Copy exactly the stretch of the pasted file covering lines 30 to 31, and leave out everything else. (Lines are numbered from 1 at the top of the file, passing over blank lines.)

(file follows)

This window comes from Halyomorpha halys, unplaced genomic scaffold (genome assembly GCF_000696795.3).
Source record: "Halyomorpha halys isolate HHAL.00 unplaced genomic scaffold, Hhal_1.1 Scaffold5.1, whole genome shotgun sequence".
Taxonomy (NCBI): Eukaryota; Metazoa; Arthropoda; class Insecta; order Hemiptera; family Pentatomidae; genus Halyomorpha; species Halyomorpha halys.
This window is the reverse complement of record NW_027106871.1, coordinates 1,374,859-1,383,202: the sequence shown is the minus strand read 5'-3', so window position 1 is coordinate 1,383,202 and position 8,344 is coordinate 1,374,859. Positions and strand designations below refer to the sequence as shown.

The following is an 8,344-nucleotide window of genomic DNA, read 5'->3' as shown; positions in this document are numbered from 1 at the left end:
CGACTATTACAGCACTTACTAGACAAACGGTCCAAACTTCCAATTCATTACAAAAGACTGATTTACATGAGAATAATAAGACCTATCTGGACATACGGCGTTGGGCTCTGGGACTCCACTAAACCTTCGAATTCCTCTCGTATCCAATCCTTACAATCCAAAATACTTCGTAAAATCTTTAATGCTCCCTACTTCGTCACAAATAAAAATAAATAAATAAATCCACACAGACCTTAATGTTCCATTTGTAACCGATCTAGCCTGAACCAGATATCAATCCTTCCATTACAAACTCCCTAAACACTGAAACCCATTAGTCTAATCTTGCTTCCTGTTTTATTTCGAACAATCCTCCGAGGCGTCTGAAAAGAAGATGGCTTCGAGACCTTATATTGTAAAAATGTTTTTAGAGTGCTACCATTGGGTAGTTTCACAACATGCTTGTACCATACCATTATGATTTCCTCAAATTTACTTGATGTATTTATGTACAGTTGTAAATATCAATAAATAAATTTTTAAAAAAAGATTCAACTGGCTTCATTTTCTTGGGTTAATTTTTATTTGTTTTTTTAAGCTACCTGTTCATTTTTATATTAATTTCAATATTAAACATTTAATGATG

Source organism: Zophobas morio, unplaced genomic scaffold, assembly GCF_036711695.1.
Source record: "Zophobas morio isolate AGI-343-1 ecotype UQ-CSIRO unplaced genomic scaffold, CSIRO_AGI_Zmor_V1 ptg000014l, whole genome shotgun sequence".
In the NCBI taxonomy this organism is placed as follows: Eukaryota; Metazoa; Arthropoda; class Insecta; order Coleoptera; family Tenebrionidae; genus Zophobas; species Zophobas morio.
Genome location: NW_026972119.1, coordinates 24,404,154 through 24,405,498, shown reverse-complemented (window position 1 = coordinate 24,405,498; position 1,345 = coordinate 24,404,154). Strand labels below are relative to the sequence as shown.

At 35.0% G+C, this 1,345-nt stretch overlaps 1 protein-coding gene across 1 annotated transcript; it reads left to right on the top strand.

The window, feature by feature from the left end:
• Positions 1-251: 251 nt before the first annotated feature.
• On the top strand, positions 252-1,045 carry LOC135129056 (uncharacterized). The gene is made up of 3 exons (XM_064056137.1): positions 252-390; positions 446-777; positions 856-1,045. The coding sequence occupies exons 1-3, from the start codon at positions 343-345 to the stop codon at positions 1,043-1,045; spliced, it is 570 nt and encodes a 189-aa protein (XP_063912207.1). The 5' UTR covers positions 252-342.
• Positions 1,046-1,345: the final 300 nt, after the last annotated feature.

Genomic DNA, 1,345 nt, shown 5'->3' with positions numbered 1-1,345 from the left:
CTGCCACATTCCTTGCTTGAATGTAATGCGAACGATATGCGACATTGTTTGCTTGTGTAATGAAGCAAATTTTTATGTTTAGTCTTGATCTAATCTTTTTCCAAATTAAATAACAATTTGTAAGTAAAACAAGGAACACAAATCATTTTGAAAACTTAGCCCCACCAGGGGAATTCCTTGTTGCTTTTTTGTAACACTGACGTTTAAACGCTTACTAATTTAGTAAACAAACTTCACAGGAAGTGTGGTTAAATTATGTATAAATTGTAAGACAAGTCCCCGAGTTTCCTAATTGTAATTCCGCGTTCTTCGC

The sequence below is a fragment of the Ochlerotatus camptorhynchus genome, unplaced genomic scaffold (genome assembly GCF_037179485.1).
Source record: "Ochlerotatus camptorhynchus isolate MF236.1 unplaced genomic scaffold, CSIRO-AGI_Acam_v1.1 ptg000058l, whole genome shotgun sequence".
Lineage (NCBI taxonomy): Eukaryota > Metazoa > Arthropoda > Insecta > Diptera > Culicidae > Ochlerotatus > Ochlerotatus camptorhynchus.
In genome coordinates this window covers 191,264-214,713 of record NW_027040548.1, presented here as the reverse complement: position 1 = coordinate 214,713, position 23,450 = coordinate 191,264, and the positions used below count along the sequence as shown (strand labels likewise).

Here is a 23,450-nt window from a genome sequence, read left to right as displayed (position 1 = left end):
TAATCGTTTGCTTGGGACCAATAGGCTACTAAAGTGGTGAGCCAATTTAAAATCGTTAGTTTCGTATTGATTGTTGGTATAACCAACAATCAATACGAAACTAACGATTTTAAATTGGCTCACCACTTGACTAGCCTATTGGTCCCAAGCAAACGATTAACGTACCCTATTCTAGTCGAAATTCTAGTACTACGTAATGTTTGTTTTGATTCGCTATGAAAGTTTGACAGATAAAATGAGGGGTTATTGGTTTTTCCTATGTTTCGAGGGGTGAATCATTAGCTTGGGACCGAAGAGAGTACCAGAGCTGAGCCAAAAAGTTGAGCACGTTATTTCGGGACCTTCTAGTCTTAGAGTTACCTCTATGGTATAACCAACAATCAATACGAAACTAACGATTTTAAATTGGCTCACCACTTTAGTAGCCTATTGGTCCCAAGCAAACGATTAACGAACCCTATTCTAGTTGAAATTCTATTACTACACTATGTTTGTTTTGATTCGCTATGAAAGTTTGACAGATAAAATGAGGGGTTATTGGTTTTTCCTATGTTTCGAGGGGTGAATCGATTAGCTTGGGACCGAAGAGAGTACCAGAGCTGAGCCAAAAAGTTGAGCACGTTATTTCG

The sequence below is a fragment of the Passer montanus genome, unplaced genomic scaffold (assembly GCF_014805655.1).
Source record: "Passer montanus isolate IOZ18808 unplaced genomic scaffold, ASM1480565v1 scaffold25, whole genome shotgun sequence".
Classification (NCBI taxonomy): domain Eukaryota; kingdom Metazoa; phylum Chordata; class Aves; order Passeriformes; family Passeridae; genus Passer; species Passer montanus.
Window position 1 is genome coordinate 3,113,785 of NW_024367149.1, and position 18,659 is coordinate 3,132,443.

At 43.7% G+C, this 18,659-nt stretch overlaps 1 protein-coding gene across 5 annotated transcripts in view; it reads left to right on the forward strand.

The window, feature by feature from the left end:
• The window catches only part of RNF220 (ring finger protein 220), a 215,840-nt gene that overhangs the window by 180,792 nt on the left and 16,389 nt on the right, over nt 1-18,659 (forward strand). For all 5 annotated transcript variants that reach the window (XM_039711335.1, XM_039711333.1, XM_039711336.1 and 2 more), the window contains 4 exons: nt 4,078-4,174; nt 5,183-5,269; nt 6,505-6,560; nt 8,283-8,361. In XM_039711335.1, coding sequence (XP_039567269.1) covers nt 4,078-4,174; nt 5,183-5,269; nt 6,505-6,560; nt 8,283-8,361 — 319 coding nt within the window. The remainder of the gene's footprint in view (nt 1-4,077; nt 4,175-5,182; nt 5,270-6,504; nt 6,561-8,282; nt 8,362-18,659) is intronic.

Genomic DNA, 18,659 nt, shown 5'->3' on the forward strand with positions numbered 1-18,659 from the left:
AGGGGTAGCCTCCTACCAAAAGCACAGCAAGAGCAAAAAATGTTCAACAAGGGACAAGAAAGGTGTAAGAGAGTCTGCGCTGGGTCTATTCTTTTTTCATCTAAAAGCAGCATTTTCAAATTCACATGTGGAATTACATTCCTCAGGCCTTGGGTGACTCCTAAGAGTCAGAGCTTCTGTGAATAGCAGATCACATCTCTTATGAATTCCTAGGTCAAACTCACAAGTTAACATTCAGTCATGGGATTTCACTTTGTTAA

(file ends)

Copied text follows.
• The window catches only part of RNF220 (ring finger protein 220), a 215,840-nt gene that overhangs the window by 180,792 nt on the left and 16,389 nt on the right, over nt 1-18,659 (forward strand). For all 5 annotated transcript variants that reach the window (XM_039711335.1, XM_039711333.1, XM_039711336.1 and 2 more), the window contains 4 exons: nt 4,078-4,174; nt 5,183-5,269; nt 6,505-6,560; nt 8,283-8,361. In XM_039711335.1, coding sequence (XP_039567269.1) covers nt 4,078-4,174; nt 5,183-5,269; nt 6,505-6,560; nt 8,283-8,361 — 319 coding nt within the window. The remainder of the gene's footprint in view (nt 1-4,077; nt 4,175-5,182; nt 5,270-6,504; nt 6,561-8,282; nt 8,362-18,659) is intronic.

Genomic DNA, 18,659 nt, shown 5'->3' on the forward strand with positions numbered 1-18,659 from the left: